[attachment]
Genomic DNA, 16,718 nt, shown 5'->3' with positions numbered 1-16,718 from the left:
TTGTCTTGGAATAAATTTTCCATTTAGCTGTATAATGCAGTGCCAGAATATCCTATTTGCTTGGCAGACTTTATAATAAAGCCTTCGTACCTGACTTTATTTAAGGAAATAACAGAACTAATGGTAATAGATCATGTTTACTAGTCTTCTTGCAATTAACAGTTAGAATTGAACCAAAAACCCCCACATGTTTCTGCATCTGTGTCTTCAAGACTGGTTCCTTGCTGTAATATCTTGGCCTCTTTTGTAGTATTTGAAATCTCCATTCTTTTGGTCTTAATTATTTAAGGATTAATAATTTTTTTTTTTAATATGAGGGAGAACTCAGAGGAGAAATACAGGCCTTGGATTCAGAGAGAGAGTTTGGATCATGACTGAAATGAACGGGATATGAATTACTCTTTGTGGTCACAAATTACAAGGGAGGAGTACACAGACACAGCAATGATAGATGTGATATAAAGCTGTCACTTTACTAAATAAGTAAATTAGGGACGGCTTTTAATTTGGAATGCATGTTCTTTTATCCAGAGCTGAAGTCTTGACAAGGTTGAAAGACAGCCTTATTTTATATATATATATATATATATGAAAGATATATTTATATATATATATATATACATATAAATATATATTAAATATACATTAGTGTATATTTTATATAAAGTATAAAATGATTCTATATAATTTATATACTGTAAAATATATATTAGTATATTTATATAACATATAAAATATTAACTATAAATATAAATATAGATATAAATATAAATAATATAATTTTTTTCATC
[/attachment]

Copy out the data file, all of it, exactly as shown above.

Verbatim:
Genomic DNA, 16,718 nt, shown 5'->3' with positions numbered 1-16,718 from the left:
TTGTCTTGGAATAAATTTTCCATTTAGCTGTATAATGCAGTGCCAGAATATCCTATTTGCTTGGCAGACTTTATAATAAAGCCTTCGTACCTGACTTTATTTAAGGAAATAACAGAACTAATGGTAATAGATCATGTTTACTAGTCTTCTTGCAATTAACAGTTAGAATTGAACCAAAAACCCCCACATGTTTCTGCATCTGTGTCTTCAAGACTGGTTCCTTGCTGTAATATCTTGGCCTCTTTTGTAGTATTTGAAATCTCCATTCTTTTGGTCTTAATTATTTAAGGATTAATAATTTTTTTTTTTAATATGAGGGAGAACTCAGAGGAGAAATACAGGCCTTGGATTCAGAGAGAGAGTTTGGATCATGACTGAAATGAACGGGATATGAATTACTCTTTGTGGTCACAAATTACAAGGGAGGAGTACACAGACACAGCAATGATAGATGTGATATAAAGCTGTCACTTTACTAAATAAGTAAATTAGGGACGGCTTTTAATTTGGAATGCATGTTCTTTTATCCAGAGCTGAAGTCTTGACAAGGTTGAAAGACAGCCTTATTTTATATATATATATATATATATGAAAGATATATTTATATATATATATATATACATATAAATATATATTAAATATACATTAGTGTATATTTTATATAAAGTATAAAATGATTCTATATAATTTATATACTGTAAAATATATATTAGTATATTTATATAACATATAAAATATTAACTATAAATATAAATATAGATATAAATATAAATAATATAATTTTTTTCATC